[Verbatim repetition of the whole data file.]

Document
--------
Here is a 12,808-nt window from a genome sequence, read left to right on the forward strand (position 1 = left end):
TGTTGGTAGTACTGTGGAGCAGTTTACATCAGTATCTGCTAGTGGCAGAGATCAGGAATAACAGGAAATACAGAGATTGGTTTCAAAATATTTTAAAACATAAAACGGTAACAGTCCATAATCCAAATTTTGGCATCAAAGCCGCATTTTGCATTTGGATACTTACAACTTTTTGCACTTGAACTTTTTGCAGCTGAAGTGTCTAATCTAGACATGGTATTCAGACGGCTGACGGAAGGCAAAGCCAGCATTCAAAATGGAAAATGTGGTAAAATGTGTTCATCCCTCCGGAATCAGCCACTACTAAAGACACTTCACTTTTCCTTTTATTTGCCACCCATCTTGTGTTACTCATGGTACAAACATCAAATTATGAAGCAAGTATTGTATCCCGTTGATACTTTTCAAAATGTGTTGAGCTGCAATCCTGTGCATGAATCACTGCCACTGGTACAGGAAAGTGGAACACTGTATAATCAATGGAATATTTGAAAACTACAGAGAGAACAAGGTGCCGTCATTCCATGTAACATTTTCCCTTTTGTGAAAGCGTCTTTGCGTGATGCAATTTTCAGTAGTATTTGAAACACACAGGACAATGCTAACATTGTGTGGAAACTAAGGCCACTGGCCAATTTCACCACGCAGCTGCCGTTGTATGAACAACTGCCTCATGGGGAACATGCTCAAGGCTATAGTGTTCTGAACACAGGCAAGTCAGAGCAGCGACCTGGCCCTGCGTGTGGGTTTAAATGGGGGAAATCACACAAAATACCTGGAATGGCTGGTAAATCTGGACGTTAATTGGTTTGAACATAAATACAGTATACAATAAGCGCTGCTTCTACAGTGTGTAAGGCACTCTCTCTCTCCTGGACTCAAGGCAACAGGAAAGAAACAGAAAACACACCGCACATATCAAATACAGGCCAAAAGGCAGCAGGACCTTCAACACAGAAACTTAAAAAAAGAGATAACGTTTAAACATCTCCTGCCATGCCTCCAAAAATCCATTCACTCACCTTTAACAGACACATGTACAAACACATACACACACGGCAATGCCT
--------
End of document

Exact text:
Here is a 12,808-nt window from a genome sequence, read left to right on the forward strand (position 1 = left end):
TGTTGGTAGTACTGTGGAGCAGTTTACATCAGTATCTGCTAGTGGCAGAGATCAGGAATAACAGGAAATACAGAGATTGGTTTCAAAATATTTTAAAACATAAAACGGTAACAGTCCATAATCCAAATTTTGGCATCAAAGCCGCATTTTGCATTTGGATACTTACAACTTTTTGCACTTGAACTTTTTGCAGCTGAAGTGTCTAATCTAGACATGGTATTCAGACGGCTGACGGAAGGCAAAGCCAGCATTCAAAATGGAAAATGTGGTAAAATGTGTTCATCCCTCCGGAATCAGCCACTACTAAAGACACTTCACTTTTCCTTTTATTTGCCACCCATCTTGTGTTACTCATGGTACAAACATCAAATTATGAAGCAAGTATTGTATCCCGTTGATACTTTTCAAAATGTGTTGAGCTGCAATCCTGTGCATGAATCACTGCCACTGGTACAGGAAAGTGGAACACTGTATAATCAATGGAATATTTGAAAACTACAGAGAGAACAAGGTGCCGTCATTCCATGTAACATTTTCCCTTTTGTGAAAGCGTCTTTGCGTGATGCAATTTTCAGTAGTATTTGAAACACACAGGACAATGCTAACATTGTGTGGAAACTAAGGCCACTGGCCAATTTCACCACGCAGCTGCCGTTGTATGAACAACTGCCTCATGGGGAACATGCTCAAGGCTATAGTGTTCTGAACACAGGCAAGTCAGAGCAGCGACCTGGCCCTGCGTGTGGGTTTAAATGGGGGAAATCACACAAAATACCTGGAATGGCTGGTAAATCTGGACGTTAATTGGTTTGAACATAAATACAGTATACAATAAGCGCTGCTTCTACAGTGTGTAAGGCACTCTCTCTCTCCTGGACTCAAGGCAACAGGAAAGAAACAGAAAACACACCGCACATATCAAATACAGGCCAAAAGGCAGCAGGACCTTCAACACAGAAACTTAAAAAAAGAGATAACGTTTAAACATCTCCTGCCATGCCTCCAAAAATCCATTCACTCACCTTTAACAGACACATGTACAAACACATACACACACGGCAATGCCT